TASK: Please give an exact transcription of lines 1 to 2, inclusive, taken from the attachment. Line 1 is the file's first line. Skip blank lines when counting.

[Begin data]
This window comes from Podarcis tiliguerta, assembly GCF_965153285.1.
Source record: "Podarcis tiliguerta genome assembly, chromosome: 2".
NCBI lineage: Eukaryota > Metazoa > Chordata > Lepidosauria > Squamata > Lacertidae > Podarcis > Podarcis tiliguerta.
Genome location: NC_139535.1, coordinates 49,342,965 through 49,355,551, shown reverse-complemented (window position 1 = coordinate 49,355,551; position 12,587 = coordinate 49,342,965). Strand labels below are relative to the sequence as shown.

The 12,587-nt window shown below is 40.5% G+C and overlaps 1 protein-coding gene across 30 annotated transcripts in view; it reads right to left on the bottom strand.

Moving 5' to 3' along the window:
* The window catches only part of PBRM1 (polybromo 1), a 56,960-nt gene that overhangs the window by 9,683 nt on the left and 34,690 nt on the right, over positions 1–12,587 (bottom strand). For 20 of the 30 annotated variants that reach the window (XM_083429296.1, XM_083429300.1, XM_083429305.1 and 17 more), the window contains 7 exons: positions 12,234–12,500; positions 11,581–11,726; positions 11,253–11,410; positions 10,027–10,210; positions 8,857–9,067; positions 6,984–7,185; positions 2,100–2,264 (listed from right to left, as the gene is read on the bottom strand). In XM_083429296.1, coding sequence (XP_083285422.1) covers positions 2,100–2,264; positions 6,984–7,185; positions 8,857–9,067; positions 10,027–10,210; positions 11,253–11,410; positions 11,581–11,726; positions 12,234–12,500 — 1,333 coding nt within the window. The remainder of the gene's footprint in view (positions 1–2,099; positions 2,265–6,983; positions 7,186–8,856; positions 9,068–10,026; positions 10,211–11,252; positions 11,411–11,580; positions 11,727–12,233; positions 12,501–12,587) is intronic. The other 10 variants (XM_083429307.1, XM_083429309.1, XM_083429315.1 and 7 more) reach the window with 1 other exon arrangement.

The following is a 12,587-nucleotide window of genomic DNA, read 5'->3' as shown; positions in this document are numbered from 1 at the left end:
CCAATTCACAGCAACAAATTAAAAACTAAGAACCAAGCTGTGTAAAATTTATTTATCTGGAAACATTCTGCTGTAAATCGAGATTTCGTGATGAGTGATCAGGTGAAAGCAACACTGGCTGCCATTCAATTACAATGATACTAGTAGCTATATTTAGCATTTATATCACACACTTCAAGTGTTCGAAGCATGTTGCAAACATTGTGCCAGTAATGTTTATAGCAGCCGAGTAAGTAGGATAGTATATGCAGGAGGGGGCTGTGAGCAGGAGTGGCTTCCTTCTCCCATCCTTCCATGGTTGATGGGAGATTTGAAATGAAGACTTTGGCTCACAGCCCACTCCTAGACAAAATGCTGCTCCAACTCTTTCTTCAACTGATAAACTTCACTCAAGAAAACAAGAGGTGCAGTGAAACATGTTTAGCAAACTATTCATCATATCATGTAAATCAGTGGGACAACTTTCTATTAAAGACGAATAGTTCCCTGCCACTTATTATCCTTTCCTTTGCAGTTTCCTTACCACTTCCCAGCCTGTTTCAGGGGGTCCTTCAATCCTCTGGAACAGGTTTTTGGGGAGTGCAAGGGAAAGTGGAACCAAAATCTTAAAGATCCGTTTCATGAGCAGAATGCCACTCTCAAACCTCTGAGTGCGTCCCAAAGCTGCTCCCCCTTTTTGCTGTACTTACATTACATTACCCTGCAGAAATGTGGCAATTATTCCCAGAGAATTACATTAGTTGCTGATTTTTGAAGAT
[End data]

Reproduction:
This window comes from Podarcis tiliguerta, assembly GCF_965153285.1.
Source record: "Podarcis tiliguerta genome assembly, chromosome: 2".